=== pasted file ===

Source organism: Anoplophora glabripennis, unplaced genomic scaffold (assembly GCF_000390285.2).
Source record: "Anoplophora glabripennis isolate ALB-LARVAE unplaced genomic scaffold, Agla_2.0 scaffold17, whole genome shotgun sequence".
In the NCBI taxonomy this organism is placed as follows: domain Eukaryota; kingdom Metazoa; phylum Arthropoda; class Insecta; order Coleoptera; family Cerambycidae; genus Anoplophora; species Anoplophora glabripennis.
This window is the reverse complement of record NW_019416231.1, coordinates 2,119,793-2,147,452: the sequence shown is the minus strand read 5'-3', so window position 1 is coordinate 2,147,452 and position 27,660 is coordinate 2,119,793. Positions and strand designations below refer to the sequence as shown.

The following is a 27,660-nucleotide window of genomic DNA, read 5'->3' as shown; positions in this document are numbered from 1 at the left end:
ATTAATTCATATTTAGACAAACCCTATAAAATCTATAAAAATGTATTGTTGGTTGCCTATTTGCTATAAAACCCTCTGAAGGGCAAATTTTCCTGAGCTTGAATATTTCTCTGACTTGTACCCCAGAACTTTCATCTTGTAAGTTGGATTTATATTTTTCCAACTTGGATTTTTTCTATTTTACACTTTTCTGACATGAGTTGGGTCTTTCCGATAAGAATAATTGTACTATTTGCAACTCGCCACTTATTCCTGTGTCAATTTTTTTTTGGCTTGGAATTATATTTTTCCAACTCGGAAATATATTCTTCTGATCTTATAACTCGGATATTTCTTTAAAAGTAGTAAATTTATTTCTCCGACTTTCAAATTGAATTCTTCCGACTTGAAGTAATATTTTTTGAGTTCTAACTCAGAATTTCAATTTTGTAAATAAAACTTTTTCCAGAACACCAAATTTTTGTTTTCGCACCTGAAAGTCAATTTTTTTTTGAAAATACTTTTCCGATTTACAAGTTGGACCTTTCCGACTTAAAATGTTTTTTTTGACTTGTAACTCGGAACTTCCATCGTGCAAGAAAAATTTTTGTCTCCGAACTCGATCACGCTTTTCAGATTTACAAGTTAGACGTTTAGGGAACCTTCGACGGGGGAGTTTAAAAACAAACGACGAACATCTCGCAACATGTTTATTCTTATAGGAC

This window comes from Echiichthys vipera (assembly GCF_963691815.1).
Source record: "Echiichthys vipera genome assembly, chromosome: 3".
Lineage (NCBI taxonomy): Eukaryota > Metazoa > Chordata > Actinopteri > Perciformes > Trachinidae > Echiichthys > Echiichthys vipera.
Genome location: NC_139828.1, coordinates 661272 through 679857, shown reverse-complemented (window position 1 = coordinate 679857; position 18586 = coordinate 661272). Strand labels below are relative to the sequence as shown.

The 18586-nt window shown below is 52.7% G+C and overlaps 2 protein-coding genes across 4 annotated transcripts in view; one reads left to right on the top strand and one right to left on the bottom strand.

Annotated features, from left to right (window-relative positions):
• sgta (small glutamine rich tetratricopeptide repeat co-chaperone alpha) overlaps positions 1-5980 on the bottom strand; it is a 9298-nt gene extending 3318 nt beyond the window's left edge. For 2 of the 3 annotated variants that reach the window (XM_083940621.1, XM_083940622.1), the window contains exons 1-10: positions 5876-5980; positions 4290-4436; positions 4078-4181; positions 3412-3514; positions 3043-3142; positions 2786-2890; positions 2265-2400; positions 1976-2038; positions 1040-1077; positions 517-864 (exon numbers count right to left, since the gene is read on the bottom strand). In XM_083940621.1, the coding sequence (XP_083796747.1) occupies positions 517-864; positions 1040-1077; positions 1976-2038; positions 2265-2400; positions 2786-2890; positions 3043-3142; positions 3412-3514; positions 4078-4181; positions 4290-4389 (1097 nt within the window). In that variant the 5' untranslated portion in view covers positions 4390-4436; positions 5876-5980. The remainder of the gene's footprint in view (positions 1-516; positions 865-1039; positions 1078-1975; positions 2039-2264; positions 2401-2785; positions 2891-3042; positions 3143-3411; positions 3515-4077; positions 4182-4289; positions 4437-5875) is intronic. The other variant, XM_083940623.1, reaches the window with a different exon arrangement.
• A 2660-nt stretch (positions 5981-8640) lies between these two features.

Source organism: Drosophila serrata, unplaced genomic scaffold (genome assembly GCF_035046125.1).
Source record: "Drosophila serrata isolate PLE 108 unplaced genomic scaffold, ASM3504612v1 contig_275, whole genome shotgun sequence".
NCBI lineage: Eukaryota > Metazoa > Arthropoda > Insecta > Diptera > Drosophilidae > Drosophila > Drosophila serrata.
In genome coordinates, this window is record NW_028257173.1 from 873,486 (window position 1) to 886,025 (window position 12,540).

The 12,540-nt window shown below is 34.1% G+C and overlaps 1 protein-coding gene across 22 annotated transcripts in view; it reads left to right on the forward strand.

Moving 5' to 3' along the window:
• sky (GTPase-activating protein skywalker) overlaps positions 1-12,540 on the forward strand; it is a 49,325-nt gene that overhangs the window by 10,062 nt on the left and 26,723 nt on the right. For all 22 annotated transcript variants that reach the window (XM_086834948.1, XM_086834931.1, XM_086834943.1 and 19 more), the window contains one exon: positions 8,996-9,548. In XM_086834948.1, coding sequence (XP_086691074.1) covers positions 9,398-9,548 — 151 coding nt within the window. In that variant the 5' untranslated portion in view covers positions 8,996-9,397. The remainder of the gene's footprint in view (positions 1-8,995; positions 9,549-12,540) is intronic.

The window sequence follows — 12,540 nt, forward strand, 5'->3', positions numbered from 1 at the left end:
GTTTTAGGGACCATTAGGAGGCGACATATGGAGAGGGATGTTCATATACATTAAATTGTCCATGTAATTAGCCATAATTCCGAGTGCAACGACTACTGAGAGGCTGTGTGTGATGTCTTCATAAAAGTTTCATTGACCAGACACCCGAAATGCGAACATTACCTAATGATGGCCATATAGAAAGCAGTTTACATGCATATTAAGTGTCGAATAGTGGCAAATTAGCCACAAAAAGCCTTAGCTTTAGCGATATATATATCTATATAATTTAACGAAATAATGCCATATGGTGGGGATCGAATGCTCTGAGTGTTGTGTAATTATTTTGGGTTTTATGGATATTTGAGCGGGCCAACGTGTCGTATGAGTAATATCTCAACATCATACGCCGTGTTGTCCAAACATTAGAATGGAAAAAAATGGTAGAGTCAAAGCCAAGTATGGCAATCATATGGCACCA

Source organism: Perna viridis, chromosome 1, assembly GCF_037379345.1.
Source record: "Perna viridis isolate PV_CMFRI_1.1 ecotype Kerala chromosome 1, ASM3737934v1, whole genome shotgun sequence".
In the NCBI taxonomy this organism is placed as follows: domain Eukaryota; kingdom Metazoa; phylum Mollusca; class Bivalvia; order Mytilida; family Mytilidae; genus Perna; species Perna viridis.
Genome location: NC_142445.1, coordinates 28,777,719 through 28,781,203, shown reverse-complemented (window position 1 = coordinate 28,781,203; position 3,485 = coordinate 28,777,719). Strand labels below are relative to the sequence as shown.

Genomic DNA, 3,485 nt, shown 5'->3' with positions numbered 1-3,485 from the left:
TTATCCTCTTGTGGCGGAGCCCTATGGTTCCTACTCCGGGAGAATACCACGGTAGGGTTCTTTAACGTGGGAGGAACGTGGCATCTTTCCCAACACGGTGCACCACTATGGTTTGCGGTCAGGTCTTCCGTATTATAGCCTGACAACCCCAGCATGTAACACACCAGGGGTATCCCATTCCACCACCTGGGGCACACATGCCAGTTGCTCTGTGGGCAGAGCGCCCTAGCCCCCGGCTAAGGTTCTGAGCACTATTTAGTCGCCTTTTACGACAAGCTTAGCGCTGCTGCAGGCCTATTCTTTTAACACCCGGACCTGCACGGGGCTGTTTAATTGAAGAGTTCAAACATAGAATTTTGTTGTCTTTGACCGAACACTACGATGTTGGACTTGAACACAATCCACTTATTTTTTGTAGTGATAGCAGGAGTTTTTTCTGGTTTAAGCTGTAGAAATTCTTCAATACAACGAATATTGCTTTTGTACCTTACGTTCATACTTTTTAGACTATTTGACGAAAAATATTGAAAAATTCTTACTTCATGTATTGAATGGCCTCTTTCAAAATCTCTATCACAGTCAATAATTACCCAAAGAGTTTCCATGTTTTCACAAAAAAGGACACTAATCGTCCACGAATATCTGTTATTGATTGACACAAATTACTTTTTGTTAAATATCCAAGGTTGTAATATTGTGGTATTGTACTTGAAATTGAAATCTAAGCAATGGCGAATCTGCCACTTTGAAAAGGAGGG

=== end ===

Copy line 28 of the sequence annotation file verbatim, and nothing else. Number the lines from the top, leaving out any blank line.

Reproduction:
Genomic DNA, 3,485 nt, shown 5'->3' with positions numbered 1-3,485 from the left: